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This chapter is from the book

Identifying the Different Roles of Web and Blogsites

Although the web has advanced tremendously since the 1990s, it’s still worth referencing the basic web channel approaches from back then to identify the primary, driving purpose of your website features. Then, in the world of Web 1.0, it was fairly clear what type of website you were visiting by its functionality. The content was very often awful and confusing; navigation was all over the place; design (if there was any design at all) was “experimental”; and the brand name may not be mentioned anywhere close to the top, but the functionality would make itself known. It had to. Programmers then didn’t have all the quick and easy resources to integrate every type of functionality under the sun. Page load times were a big issue—the Internet ran on slow, noisy modems, monitors were set to low resolution limiting display to 600×400 pixels, and browser frames were large and clunky, consuming more real estate than today. The costs of programming, inexperienced programmers, the incompatibilities of web languages and browsers, and the limitations of HTML web frames all directed the primary focal functionality of sites. Sound like your own private circle of hell? Believe it or not in some ways the limitations were advantageous, in that they elicited clear paths of web purpose and use.

So what were those identifiable site functions? Let’s see what we can come up with:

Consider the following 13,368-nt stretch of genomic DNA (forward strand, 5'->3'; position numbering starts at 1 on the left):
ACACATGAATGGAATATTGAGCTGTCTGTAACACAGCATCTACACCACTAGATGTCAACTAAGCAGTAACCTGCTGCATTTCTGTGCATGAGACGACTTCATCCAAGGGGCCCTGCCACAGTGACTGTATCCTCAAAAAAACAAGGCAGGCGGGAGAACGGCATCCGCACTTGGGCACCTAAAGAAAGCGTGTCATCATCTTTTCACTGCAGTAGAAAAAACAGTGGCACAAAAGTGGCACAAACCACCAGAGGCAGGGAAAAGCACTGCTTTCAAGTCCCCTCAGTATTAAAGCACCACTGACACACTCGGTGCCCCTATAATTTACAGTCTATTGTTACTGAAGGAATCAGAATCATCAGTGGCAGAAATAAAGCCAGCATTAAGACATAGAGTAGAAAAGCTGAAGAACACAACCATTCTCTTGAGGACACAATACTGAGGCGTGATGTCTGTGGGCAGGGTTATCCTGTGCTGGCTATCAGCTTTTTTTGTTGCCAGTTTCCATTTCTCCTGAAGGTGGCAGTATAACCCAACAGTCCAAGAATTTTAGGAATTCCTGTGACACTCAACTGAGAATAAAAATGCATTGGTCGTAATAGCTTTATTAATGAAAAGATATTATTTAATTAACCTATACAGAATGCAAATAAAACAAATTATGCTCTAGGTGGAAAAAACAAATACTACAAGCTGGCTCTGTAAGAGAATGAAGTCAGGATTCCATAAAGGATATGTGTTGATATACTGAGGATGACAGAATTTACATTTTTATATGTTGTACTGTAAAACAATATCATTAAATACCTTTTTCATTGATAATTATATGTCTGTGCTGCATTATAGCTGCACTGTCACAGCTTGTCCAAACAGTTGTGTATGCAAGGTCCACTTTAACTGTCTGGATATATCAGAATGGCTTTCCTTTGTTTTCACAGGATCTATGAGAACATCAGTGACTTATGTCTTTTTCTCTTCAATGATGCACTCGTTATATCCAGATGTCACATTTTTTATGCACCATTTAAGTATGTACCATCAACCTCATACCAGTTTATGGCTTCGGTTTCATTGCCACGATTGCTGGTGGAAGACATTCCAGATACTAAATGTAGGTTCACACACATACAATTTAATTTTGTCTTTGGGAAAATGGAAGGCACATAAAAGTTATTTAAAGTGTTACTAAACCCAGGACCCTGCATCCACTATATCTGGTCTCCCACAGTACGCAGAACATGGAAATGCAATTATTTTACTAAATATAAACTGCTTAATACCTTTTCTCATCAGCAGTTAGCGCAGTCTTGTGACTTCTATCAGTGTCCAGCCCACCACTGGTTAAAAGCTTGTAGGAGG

• Directories: If you were visiting a directory, you knew it. It was a listing full of company names, URLs, and maybe email addresses and phone numbers for these, with brief company bios (if you were lucky). There also may have been banner ads.
  • Brochureware: A corporate website was typically what we called “brochureware”—marketing fluff copy about the company, bios, and contact info. Often with a “mandatory” 1990s Flash intro. Essentially, it was brochue copy converted into a website, hence “brochureware.”
  • Ad campaign landing pages: These were basically single pages on the backend of a domain that achieved hits from banner ads, redirects, or even magazine ads.
  • Black-hat SEO pages: These pages could have a variety of forms, but would often be full of meaningless jibber-jabber content and advertising (and metatags, and more metatags!). They would perform their SEO tricks to capture search hits from the various search engines to prove advertising value. Because such sites ruled search results, two things happened:

    • Valid directories became more important and would receive more traffic for people to find what they were looking for. Some of these even survive today. Yahoo! still has many legacy directories (local, sports, and so on).
    • Google was birthed out of the chaos to reward valid content for better search results and the age when metatags ruled search was dead.